Very good. You may be able to save some of it for her if you find some of the stronger stems you can cut them and then try and root them again. It may be too late but I hope not for her sake. I bet that was a beautiful plant. That happens so often when people want to take care of a plant and give it too much water. I hope we were helpful, but in this case the patient died. So sad. Please feel free to stay around and join us if you have time. We are here and there and I am sure you can find one of us. We are always available for questions.
Name: Rick R.
near Minneapolis, MN zone 4a
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Leftwood
Nov 19, 2013 8:04 PM CST
overwatering (and root rot) can cause the same above ground symptoms as lack of water, i.e. wilting. This is because roots are not functioning correctly and water is not brought up to the leaves. When you take cuttings, I would leave them lay in a pan of water so water can be absorbed through all the cuttings' surfaces. Remember, it's the roots that got overwatered, not the leaves and stems. I would leave them in the pan for one to two days. Don't use softened water out of the tap. Rehydration will be best with distilled water, rain water (next best), or purified water (third best).
Name: Rick Corey
Everett WA 98204 (Zone 8a)
Sunset Zone 5. Koppen Csb. Eco 2f
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RickCorey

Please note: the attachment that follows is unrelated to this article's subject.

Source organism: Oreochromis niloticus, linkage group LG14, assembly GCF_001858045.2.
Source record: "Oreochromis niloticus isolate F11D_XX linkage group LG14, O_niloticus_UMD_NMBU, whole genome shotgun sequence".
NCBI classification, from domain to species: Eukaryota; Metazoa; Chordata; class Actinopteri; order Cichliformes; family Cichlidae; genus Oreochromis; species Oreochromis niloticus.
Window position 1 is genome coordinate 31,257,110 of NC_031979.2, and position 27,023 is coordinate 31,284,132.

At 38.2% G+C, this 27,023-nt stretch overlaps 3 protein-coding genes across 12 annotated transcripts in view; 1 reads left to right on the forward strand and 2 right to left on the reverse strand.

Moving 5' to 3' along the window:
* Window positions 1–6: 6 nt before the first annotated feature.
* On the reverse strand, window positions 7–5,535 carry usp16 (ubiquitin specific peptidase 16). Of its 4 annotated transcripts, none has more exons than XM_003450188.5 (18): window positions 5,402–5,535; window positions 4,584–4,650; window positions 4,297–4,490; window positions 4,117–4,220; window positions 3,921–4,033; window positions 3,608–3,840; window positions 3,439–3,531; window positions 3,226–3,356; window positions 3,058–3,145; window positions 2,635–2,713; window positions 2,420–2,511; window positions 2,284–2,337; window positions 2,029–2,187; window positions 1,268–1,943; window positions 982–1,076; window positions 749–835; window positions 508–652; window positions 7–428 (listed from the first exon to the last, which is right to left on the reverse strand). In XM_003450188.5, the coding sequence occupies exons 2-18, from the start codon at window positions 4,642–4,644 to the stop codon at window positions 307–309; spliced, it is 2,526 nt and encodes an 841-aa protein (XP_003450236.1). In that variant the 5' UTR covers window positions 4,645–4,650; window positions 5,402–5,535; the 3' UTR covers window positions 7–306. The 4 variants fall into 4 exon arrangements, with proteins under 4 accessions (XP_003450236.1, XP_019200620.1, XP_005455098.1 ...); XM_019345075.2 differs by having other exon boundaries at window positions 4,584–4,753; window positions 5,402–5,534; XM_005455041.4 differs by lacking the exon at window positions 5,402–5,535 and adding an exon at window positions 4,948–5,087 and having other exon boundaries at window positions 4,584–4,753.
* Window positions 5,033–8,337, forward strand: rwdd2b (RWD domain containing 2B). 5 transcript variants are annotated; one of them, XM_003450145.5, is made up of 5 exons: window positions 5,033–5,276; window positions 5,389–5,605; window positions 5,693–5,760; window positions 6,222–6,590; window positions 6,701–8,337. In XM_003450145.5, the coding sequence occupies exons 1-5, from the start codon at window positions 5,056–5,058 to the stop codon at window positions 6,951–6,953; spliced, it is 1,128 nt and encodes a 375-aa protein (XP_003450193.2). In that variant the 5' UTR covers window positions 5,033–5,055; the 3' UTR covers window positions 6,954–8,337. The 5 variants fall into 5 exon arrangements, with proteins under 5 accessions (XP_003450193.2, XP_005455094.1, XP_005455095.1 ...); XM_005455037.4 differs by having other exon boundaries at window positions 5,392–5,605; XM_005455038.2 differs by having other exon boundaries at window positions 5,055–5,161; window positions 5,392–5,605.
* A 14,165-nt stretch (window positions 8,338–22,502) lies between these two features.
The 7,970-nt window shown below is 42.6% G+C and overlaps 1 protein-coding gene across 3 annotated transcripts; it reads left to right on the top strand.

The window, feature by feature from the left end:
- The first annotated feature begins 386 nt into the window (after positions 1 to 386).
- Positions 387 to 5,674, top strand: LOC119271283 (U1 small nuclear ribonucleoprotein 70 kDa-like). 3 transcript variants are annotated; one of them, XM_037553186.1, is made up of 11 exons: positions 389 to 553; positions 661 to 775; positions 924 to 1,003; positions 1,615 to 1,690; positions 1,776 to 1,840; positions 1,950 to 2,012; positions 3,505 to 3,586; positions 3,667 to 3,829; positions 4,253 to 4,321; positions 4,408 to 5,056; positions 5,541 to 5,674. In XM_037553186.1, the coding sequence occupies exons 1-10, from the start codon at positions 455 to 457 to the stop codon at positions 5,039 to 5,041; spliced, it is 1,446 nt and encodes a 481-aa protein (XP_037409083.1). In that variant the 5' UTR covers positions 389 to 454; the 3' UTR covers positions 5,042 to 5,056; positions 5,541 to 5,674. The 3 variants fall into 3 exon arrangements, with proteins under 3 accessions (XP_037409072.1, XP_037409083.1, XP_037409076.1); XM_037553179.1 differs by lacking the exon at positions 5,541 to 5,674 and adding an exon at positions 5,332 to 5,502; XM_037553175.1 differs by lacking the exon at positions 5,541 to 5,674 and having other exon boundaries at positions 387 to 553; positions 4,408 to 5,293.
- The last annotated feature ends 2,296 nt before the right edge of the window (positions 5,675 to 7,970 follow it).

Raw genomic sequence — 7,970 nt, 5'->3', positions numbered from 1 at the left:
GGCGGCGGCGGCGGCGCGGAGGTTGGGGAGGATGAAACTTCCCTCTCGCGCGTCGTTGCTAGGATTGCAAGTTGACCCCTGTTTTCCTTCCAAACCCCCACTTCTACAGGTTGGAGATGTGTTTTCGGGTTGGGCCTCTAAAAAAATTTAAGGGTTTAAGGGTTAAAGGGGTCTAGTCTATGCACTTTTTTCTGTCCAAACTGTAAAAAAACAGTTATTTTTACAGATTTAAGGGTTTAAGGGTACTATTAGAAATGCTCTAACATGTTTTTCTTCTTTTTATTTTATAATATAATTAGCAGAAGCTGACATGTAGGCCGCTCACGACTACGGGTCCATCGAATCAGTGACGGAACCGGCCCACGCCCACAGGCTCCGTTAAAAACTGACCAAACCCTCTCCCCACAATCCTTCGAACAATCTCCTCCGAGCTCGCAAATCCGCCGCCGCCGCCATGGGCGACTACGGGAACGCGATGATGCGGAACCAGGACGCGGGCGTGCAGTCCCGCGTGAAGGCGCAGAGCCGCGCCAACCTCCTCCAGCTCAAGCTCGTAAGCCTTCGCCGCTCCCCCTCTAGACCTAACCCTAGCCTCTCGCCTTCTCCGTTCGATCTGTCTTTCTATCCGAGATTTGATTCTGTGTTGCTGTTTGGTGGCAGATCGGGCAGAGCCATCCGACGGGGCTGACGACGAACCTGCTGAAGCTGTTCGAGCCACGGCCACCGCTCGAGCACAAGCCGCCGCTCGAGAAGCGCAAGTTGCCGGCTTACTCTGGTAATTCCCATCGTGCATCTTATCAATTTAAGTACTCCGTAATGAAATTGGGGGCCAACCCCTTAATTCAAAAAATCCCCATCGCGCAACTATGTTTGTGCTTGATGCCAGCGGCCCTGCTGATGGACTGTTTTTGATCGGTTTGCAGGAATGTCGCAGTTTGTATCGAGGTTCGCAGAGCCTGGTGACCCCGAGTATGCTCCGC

Nov 19, 2013 9:11 PM CST
i don't know if it would help all plants, or all plant sitters, but I found that a capillary mat helped me to over-water my plants less. If the soilless mix is very sandy and gritty it might not wick well enough for bottom watering. You would have to test it out before going on vacation.

I use cotton flannel, but a piece of toweling or Tee shirt should work as well.
The mix has to extend all the way through the hole in the bottom of the pot to make contact with the flannel (there has to be a continuous capillary path from the soil in th4e pot to the flannel in the saucer).

Tell them NOT to pour water on top of the soil.
Only add water to the flannel.
only add water if the flannel is dry.
Don't add more than this much on any one day (give them a shot glass or small liqueur glass).

One advantage is that, if the pot IS too wet, the flannel will help pull perched water down OUT of the pot. It's as if the capillary attraction between water and flannel is added to the force of gravity in pulling water AWAY from the soilless mix.

Name: Arlene
Grantville, GA (Zone 8a)
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abhege
Nov 19, 2013 9:14 PM CST
I just thought of something Rick. I believe the soil in the pot has to be wet first, before it can wick up any more moisture? I know when I have used the capillary mats before the instructions were to make sure the soil was moist to start the wicking process. I could be wrong.
Name: Cheryl
Kingwood, Texas (Zone 9a)
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ShadyGreenThumb
Nov 20, 2013 12:12 PM CST
JB said:Hi again.